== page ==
What Are You Arguing About?

In the movie, Leatherheads, there is a scene where the Duluth Bulldogs are playing a “Mud Bowl” type game against Chicago. It’s the end of the game and Duluth has to have a trick play to win. So Dodge Conner (George Clooney) uses one play to take out one of Chicago’s players, and trades places with him as they carry him off the field. Because mud covered every player on both teams, no one notices. This means that Dodge is covering his own man. The perfect distraction—Duluth wins!

Distractions can be good. We all need something to take our minds off the dragons that have us in turmoil or tangled in details. But, when there is a pressing matter that needs our attention, distractions can render us ineffective and waste our opportunities.

In Mark chapter 9, Jesus spent some time on a mountain with Moses and Elijah. Peter, James and John were also at this meeting and as they returned to the town, they found the other nine Apostles engaged in an argument with the teachers of the Law. Jesus says, “What are you arguing about?” Out of the crowd a man speaks up and says, “Teacher, I brought you my son, who is possessed by an evil spirit . . . I asked your disciples to drive out the spirit, but they could not” (Mark 9:17-18).

There you have it. The father brings his son, tormented by an evil spirit and because the Apostles were not spiritually prepared to face this evil spirit, they could not cast it out. Instead of dealing with their own spiritual weakness, taking the boy to a private place to minister to him, taking him to Jesus so that He could cast it out, instead of any other course of action, they got into a shouting match with the teachers of the Law about the fact that they couldn’t cast out this evil spirit.

And the Enemy wins.

What frustrated Jesus here is not the evil spirit. You can see that by the way he dealt with it that is was not a giant battle for him. No, what frustrated Jesus was the unbelief and the lack of preparedness in his own followers. For while his disciples argued about their own efficacy and power, a boy still was being tortured.

We see this in politics, where those we elect go and fight with one another on Capitol Hill and the talk shows, while ignoring the real people who need help. They say their fighting for us, but it’s rarely about us. It happens in churches too. While people need to know the love and forgiveness of God, “leaders” argue about what they want or don’t want to happen. I wonder . . . if Jesus walked into our building or attended one of our meetings, would he say, “Keep up the good work?” or “What are you arguing about?”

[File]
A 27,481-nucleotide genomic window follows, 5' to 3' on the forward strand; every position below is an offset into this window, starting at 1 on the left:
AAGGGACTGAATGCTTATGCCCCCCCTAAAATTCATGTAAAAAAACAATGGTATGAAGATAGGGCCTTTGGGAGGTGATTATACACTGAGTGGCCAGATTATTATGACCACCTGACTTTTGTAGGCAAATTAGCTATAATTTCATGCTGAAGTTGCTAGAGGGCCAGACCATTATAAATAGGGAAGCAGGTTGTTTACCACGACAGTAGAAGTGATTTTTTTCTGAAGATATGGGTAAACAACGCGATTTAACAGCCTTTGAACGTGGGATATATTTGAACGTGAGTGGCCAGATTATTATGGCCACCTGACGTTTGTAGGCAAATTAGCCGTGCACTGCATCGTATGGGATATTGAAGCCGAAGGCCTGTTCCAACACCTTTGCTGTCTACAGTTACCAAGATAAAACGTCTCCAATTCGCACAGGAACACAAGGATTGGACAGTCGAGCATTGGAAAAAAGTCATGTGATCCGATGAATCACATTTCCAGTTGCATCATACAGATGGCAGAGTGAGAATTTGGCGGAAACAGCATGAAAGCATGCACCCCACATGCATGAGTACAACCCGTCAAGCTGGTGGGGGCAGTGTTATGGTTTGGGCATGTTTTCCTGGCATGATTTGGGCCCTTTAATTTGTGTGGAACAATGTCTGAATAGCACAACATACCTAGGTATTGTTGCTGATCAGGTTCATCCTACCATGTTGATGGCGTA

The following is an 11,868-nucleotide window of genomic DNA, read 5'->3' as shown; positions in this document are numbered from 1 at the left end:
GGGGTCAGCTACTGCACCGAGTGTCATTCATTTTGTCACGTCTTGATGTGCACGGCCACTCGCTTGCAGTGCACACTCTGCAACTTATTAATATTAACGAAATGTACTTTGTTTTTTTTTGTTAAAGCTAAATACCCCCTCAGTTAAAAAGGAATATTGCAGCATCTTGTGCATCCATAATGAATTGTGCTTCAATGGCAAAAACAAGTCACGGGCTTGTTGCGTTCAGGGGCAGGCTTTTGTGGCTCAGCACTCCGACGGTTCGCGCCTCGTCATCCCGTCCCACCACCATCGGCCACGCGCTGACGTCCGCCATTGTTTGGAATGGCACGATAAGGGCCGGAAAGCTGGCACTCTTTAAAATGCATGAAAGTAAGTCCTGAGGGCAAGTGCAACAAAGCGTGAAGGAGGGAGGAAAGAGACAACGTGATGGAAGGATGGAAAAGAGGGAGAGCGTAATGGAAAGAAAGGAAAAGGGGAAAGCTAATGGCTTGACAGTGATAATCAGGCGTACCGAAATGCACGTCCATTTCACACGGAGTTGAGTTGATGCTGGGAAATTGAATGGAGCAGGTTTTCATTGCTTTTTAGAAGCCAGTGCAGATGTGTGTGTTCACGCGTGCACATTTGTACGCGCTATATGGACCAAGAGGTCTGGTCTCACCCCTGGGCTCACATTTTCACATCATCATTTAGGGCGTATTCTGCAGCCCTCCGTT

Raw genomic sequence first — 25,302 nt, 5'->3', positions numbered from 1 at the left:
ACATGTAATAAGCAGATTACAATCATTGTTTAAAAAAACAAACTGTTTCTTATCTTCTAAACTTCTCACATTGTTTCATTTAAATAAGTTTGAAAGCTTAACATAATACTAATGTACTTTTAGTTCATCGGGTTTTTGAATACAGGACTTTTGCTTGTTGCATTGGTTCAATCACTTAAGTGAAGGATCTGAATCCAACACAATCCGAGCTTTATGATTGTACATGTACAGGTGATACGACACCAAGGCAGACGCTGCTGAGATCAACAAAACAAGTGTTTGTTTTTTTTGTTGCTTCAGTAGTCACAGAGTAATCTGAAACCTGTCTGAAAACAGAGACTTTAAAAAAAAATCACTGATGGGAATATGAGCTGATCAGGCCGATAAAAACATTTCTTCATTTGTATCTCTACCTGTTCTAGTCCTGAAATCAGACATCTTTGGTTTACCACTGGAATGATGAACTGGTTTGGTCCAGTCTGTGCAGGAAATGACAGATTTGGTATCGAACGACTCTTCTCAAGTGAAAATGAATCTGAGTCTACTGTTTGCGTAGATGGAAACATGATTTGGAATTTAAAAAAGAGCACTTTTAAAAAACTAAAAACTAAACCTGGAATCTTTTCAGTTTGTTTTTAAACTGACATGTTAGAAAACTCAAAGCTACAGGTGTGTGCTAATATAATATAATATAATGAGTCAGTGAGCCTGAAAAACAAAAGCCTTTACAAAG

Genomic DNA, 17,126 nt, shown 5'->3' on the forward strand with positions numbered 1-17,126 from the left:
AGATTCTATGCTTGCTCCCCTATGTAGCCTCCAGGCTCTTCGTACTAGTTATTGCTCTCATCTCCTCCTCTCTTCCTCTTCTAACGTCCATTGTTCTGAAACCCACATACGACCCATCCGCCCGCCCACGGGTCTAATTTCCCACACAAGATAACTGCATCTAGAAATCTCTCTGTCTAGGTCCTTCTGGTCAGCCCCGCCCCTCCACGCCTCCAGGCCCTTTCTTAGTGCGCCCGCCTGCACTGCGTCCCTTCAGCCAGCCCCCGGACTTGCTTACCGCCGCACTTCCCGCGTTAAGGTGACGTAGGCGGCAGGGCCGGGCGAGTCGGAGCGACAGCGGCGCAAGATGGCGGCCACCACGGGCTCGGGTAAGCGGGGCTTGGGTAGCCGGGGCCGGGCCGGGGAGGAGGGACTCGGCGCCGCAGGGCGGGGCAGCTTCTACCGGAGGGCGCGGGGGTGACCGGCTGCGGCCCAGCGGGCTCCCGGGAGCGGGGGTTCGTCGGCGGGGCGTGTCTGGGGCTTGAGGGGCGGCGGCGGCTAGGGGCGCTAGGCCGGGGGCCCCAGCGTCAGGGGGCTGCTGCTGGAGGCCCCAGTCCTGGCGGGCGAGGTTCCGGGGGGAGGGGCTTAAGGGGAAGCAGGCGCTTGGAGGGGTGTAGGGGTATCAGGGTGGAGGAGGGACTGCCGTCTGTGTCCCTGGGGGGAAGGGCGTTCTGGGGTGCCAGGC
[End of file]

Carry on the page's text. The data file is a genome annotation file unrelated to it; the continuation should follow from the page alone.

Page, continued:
telemicus out

3 Responses to What Are You Arguing About?

  1. cindy smith says:

    The last line is classic michael writing and great ending to a timely piece. I like it. I also like word studies. A new one for me – efficacy.

  2. Neve says:

    Thanks Mike. Your last three posts have been a real blessing…….a great way to start my weekend. You have always been an encouragement for me, though you couldn’t know. All through my walk, I have had memories of times with you, things you said, moments (usually when you would laugh at what I said) that impacted me. Thanks, brother!

  3. Terri says:

    Amen, brother!!! I’d also like to add the fact that God placed us in our “church” families. Like family, we may have our differences of opinions, but we are to work through them together. NOT bail out and divorce them for a different church family. , But to weather through the tough times…with Jesus making things new.

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